If you are an expat, you should think about your United States estate planning for a variety of reasons. Not only are U.S. estate taxes complicated and potentially expensive, but you may need U.S. estate planning in place so that your wishes are carried out.
Why Do Expats Have to Pay U.S. Estate Taxes?
The U.S. government taxes U.S. citizens, as well as foreign citizens who own property in the United States. Expats often fall into one of those two categories. Usually, expats live in the U.S. and then choose to relocate to a different country, often leaving relatives and assets behind. They may renounce their citizenship or residency status, or retain U.S. citizenship after moving.
When expats pass away and leave assets behind in the U.S. or keep their citizenship, the U.S. laws may require their estates to pay estate taxes. U.S. citizens’ estates must pay estate taxes if the total value of their estates exceed $11.18 million. Non-citizen and non-U.S. residents’ estates must pay estate taxes if the total value of their U.S. property exceeds $60,000.
Estate Planning in the U.S.
As a result of U.S. estate taxes, expats who have any property at all in the U.S. or who retain citizenship need to do some U.S.-based estate planning. For example, you may want a will in place that follows U.S. laws and disposes of all your U.S. property. The laws of your new country, however, may conflict with U.S. law and result in double estate taxation. Your U.S. estate planning must take into consideration the other country’s laws and the value of your U.S. property.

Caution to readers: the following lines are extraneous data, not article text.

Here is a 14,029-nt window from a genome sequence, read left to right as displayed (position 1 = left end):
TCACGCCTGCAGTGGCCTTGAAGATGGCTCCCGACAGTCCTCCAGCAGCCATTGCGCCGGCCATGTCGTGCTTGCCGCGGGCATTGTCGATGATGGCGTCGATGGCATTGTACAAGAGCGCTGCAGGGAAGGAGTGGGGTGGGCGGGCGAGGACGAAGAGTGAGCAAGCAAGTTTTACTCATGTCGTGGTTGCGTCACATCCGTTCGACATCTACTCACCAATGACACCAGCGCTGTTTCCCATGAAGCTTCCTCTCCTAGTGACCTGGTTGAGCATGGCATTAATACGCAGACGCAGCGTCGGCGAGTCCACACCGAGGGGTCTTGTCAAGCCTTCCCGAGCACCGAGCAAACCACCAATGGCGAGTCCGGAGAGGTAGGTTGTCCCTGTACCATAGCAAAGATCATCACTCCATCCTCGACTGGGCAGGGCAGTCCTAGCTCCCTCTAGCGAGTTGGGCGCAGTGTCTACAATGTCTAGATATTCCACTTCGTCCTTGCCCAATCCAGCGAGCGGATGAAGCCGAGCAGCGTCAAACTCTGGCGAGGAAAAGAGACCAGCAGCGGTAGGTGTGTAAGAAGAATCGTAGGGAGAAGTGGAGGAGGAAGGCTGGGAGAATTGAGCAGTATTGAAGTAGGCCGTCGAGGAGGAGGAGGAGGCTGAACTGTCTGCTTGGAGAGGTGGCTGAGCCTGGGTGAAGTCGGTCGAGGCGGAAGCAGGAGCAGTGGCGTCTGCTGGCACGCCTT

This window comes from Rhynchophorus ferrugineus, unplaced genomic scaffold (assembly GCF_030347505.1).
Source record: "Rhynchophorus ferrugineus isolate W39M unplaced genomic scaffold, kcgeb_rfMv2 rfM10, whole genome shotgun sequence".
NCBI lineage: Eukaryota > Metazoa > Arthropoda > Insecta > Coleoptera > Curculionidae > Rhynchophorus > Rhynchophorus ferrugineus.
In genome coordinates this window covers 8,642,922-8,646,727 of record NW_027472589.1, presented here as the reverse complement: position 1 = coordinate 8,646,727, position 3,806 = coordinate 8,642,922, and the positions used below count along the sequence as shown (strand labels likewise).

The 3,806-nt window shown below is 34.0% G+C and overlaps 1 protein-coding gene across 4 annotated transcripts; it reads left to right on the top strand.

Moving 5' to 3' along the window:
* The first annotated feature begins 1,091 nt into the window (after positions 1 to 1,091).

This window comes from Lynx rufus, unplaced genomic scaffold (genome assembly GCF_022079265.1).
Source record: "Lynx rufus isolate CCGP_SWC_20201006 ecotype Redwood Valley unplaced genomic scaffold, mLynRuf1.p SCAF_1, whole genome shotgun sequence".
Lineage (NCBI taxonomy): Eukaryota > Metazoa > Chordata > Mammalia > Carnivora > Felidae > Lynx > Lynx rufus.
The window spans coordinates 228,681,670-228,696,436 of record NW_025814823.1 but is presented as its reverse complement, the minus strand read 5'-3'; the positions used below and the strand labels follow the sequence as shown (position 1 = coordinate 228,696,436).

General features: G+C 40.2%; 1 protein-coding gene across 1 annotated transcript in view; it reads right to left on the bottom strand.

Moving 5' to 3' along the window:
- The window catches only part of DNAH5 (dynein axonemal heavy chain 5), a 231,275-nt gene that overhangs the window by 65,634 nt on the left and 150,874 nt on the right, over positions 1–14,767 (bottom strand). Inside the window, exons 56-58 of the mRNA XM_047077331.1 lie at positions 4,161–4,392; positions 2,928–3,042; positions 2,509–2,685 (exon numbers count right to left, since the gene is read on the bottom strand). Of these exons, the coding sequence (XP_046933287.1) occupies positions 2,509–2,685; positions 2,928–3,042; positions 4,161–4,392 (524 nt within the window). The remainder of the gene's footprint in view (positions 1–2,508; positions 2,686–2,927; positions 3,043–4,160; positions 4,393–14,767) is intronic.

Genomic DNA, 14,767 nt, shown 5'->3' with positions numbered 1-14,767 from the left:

In the U.S., you may need a will, a trust, a holding company for real estate, or other estate planning structures. Be sure to inform your estate planning attorney of all your U.S. assets. This includes pensions, 401(k) retirement plans, IRAs, bank accounts, and investments such as mutual funds. Discuss with your attorney any plans to renounce your citizenship or return to the United States. You should also alert your family to the existence of your U.S. assets. An executor or other administrator will need to gather and distribute your estate after your death, and to do so, he or she needs to know where the assets are.
Planning your estate? Look to Janet Brewer, Esq. for thorough and thoughtful estate planning advice. Janet’s more than 20 years of legal experience will give you confidence and peace of mind. To schedule a “Get Acquainted” meeting, visit Janet's website or call her office at (650) 469-8206.